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Properties Of Alkanes

What are Alkanes?

Alkanes are referred to as saturated hydrocarbons that are, hydrocarbons having all carbon atoms bonded to other carbon atoms or hydrogen atoms with sigma bonds only.

As the alkanes posses weak Van Der Waals forces, the first four members,

\(\begin{array}{l}C_1\end{array} \)
\(\begin{array}{l}C_4\end{array} \)
are gases,
\(\begin{array}{l}C_5\end{array} \)
\(\begin{array}{l}C_{17}\end{array} \)
are liquids and those containing 18 carbon atoms or more are solids at 298 K. They are colorless and odorless.

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Why Alkanes are Saturated Hydrocarbons?

Saturated & Unsaturated Compounds

Some salient physical and chemical properties of alkanes are:

Physical Properties of Alkanes

1. Structures of Alkanes

All the carbon atoms present in an alkane are

\(\begin{array}{l}sp^3\end{array} \)
hybridized that is, every carbon atom forms four sigma bonds with carbon or hydrogen atoms. General configuration of alkane is
\(\begin{array}{l}C_nH_{2n+2}\end{array} \)
. They exhibit tetrahedral geometry with a bond angle of 109.47° between them.

The methane molecule has a symmetrical tetrahedral structure.

Structures of Alkanes

2. Solubility of Alkanes

  • Due to very little difference of electronegativity between carbon and hydrogen and covalent nature of C-C bond or C-H bond, alkanes are generally non-polar molecules.
  • As we generally observe, polar molecules are soluble in polar solvents whereas non-polar molecules are soluble in non-polar solvents. Hence, alkanes are hydrophobic in nature that is, alkanes are insoluble in water.
  • However, they are soluble in organic solvents as the energy required to overcome the existing Van Der Waals forces and generate new Van Der Waals forces is quite comparable.

3. Boiling Point of Alkanes

As the intermolecular Van Der Waals forces increase with the increase of the molecular size or the surface area of the molecule we observe

  • The boiling point of alkanes increases with increasing molecular weight.
  • The straight-chain alkanes are observed to have a higher boiling point in comparison to their structural isomers.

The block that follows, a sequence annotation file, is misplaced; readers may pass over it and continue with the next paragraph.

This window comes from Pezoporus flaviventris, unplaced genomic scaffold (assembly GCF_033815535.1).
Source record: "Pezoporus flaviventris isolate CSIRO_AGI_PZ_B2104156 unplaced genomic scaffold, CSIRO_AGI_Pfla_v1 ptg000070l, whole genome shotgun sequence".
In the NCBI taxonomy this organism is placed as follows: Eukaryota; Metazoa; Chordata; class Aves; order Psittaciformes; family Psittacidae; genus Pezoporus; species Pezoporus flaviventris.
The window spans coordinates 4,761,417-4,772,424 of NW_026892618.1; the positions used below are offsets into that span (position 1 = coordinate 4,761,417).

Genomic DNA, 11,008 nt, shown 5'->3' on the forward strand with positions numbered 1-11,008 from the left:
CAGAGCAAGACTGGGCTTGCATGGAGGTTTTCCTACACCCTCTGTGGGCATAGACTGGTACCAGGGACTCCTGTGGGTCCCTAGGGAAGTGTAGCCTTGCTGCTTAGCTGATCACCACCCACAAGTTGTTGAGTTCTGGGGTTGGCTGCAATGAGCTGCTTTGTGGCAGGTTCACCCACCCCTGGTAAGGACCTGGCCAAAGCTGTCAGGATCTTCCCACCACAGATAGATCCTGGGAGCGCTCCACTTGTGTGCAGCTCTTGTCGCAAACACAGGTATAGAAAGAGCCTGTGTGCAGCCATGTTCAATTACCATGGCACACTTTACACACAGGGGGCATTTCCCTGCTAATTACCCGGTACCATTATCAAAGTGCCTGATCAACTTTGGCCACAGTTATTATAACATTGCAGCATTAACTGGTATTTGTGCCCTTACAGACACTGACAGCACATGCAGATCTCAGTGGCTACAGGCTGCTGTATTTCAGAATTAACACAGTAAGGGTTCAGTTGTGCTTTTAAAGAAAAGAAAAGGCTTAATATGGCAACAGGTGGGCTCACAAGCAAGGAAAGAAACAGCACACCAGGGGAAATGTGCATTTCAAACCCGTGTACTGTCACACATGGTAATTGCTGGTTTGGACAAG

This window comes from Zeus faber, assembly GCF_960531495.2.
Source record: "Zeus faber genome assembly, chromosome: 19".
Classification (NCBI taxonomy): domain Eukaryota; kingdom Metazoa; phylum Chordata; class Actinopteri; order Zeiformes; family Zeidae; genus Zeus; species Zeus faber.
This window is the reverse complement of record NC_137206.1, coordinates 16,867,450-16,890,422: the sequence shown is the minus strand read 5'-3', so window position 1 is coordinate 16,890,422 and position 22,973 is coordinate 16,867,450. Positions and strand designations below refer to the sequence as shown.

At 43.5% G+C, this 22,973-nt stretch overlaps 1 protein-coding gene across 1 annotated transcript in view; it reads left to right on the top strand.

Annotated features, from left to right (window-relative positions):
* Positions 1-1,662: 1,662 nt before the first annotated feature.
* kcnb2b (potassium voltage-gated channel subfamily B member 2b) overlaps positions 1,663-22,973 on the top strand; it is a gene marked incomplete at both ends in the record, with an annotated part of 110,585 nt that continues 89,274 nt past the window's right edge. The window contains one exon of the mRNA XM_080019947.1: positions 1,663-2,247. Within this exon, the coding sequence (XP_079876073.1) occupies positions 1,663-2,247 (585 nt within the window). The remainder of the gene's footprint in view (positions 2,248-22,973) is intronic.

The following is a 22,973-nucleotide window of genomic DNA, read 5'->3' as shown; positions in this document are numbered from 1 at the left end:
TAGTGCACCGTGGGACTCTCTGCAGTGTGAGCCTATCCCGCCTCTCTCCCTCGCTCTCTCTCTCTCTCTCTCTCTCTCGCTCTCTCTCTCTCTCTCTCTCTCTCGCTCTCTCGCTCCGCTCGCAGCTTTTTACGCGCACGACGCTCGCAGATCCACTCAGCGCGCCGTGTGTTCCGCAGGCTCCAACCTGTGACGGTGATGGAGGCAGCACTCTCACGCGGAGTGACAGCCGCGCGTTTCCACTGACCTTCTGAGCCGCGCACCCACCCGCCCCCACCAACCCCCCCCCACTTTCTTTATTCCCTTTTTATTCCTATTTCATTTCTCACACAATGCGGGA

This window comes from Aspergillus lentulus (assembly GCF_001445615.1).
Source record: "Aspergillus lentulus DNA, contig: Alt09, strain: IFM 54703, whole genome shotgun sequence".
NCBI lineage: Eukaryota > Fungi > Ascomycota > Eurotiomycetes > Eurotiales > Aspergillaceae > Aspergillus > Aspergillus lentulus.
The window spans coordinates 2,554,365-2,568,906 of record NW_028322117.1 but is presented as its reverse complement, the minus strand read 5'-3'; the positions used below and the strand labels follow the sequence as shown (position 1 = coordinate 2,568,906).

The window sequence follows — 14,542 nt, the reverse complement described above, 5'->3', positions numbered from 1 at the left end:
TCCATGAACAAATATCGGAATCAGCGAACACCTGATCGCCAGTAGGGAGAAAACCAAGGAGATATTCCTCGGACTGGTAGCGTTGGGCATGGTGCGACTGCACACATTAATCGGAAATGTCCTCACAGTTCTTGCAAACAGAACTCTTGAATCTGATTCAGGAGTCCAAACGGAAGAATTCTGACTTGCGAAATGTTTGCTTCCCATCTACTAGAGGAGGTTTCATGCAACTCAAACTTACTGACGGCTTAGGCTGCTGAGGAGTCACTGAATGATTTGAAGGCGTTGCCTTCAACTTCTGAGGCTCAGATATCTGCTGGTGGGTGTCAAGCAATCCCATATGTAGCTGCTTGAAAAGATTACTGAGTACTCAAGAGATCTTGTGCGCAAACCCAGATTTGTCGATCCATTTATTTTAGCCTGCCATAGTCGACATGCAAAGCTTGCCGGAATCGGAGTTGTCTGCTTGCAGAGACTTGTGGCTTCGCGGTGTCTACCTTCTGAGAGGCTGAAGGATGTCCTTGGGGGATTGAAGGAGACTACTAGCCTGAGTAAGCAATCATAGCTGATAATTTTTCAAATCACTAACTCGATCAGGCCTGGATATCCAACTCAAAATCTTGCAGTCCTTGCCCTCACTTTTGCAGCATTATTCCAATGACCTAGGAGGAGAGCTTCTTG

4. Melting Point of Alkanes

  • The melting point of alkanes follows the same trend as their boiling point that is, it increases with an increase in molecular weight.
  • This is attributed to the fact that higher alkanes are solids and it’s difficult to overcome intermolecular forces of attraction between them.


It is generally observed that even-numbered alkanes have higher trend in melting point in comparison to odd-numbered alkanes as the even-numbered alkanes pack well in the solid phase, forming a well-organized structure which is difficult to break.

Chemical Properties of Alkanes

Alkanes are the least reactive type of organic compound. Alkanes are not absolutely unreactive. Two important reactions that they undergo are combustion, which is the reaction with oxygen and halogenation, which is the reaction with halogens.

1. Combustion

A combustion reaction is a chemical reaction between a substance and oxygen that proceeds with the evolution of heat and light. Alkanes readily undergo combustion reactions when ignited. When sufficient oxygen is present to support total combustion then carbon dioxide and water are the products.

CH4 + 2O2 → CO2 + 2H2O + energy
2C6H14 + 19O2 → 12CO2 + 14H2O + energy

The exothermic nature of alkane combustion reactions explains the extensive use of alkanes as fuels. Natural gas, used in home heating is predominantly methane.

2. Halogenation

Halogenation of an alkane produces a hydrocarbon derivative in which one or more halogen atoms have been substituted for hydrogen atoms. An example of an alkane halogenation reaction is

CH3-CH3 + Br2 → CH3-CH2-Br + HBr

Alkane halogenation is an example of a substitution reaction a type of reaction that often occurs in organic chemistry.

A general equation for the substitution of a single halogen atom for one of the hydrogen atoms of an alkane is

R-H + X2 → R-X + H-X

Also, Read: Pyrolysis of Hydrocarbons: Alkanes

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Test your knowledge on physical properties of alkanes and their variations

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